A new study by University of Adelaide PhD student Kristin Carson has found that Champix is safe and significantly improves a person's chance of quitting.
“In our Adelaide-based study, we found that people who took Champix in conjunction with attending counselling had better control over their cravings and had lower levels of anxiety while quitting, compared to patients who only attended counselling,” Carson says.
“And, after the 12-week program, 31% of the patients on Champix had quit smoking compared to 21% of the patients who attended counselling only.”
Her study followed 392 smokers admitted into hospital with a smoking related illness.
A small number of patients reported side effects such as nausea, abnormal dreams, headaches and insomnia, however no one reported having suicidal thoughts.
“We were actually surprised that we had no patients with serious cardiac events or suicidal ideations,” she said.
She said that counselling is an important part of the quitting process, whether Champix is involved or not. The counselling program in the study was a 'call-back' program, where counsellors will engage the patient – rather than the other way around.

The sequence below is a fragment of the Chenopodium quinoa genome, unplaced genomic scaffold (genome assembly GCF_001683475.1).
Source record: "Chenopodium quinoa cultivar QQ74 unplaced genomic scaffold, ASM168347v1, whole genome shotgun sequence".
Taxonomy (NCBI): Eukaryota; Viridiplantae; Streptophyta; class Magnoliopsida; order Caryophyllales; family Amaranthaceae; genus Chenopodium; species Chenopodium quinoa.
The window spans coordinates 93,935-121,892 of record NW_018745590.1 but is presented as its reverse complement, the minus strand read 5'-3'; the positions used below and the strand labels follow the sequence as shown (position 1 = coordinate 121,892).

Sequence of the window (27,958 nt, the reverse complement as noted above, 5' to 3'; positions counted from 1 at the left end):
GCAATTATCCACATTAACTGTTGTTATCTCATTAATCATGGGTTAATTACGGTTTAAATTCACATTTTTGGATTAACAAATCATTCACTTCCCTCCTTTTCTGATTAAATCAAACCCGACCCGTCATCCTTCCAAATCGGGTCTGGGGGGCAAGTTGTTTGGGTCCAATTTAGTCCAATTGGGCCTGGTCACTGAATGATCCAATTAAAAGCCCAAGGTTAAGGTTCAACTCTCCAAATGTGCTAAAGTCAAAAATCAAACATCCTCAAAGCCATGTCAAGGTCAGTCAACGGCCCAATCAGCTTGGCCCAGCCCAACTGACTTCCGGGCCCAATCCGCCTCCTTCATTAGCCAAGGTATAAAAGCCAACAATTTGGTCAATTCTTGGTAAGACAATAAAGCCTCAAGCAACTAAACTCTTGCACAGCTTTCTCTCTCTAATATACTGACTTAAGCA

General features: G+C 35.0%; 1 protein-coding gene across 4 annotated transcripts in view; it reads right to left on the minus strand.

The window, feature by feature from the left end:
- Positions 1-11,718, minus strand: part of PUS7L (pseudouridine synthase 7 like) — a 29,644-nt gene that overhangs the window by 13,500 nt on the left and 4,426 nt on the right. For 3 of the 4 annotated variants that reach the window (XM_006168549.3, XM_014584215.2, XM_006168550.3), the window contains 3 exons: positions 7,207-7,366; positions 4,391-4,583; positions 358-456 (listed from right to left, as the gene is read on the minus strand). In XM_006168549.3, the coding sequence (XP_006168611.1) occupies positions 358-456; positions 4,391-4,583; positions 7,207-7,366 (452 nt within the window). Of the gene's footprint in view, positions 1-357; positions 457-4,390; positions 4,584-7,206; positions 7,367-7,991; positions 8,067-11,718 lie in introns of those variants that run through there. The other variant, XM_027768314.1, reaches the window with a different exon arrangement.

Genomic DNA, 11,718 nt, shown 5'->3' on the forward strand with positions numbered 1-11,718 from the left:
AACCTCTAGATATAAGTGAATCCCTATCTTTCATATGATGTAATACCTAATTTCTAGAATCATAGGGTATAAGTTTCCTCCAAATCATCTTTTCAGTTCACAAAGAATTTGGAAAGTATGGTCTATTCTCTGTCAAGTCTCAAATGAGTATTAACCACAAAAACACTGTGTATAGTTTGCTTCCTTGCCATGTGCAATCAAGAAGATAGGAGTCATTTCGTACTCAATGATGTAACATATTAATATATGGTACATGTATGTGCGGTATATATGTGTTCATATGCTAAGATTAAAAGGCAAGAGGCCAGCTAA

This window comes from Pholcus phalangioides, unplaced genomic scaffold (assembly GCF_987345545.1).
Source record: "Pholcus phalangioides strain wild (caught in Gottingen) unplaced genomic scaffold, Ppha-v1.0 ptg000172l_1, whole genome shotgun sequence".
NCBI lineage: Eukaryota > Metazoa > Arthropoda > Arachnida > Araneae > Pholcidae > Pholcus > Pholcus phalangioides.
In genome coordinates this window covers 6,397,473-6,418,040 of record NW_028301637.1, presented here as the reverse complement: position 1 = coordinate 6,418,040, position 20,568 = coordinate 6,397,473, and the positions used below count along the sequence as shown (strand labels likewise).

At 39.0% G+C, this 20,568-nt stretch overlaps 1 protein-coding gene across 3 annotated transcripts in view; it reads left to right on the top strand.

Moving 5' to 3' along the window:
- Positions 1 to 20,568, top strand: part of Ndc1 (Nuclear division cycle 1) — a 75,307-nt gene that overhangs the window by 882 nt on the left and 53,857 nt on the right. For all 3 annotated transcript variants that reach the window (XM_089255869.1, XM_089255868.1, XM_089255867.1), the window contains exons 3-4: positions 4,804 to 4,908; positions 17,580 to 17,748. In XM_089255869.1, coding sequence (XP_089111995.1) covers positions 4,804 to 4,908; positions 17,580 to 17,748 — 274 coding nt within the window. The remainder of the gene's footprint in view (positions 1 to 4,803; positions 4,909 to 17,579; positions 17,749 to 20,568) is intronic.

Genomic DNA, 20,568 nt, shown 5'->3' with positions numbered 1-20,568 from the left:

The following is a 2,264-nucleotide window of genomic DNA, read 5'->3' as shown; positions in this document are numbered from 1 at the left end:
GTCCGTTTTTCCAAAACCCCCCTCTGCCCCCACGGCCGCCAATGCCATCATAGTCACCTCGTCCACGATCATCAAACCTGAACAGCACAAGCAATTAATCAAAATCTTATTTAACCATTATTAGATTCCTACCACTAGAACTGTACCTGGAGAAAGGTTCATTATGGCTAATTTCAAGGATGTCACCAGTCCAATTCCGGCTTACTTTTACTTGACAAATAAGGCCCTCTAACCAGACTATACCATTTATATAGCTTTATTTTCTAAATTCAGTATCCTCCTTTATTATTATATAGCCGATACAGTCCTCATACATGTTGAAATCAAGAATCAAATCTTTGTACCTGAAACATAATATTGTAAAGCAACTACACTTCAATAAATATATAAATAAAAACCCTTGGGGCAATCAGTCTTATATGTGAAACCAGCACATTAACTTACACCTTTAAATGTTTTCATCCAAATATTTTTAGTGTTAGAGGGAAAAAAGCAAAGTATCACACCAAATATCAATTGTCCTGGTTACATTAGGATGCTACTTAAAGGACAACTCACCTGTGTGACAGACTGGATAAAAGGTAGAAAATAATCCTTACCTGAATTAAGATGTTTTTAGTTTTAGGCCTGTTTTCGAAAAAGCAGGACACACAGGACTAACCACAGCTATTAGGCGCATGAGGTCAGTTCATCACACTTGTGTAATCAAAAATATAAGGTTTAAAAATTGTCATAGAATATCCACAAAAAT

“We had 21% of people quit long term, just with the counselling. That's compared to about 3% of unassisted quit attempts in hospital – that itself is a huge result.”
Her study comes in the lead up to World No Tobacco Day on Sunday 31 May.
“Smoking accounts for 15% of all deaths, 80% of all lung cancers and is responsible for the greatest disease burden in Australia,” says Ms Carson, who is also a Senior Medical Research Scientist at The Queen Elizabeth Hospital's Basil Hetzel Institute for Translational Health Research.
Carson says smokers looking to quit should weigh up their options and choose a method that’s best for them.
“There are lots of options for people who want to quit smoking and the best place to start is cancersa.org.au/quitline. However, for those who are finding it particularly hard to quit, Champix should be considered,” says Ms Carson.
This research was published in the journals Nicotine and Tobacco Research and Thorax, and was funded by the Department of Respiratory Medicine at The Queen Elizabeth Hospital.Jump to next article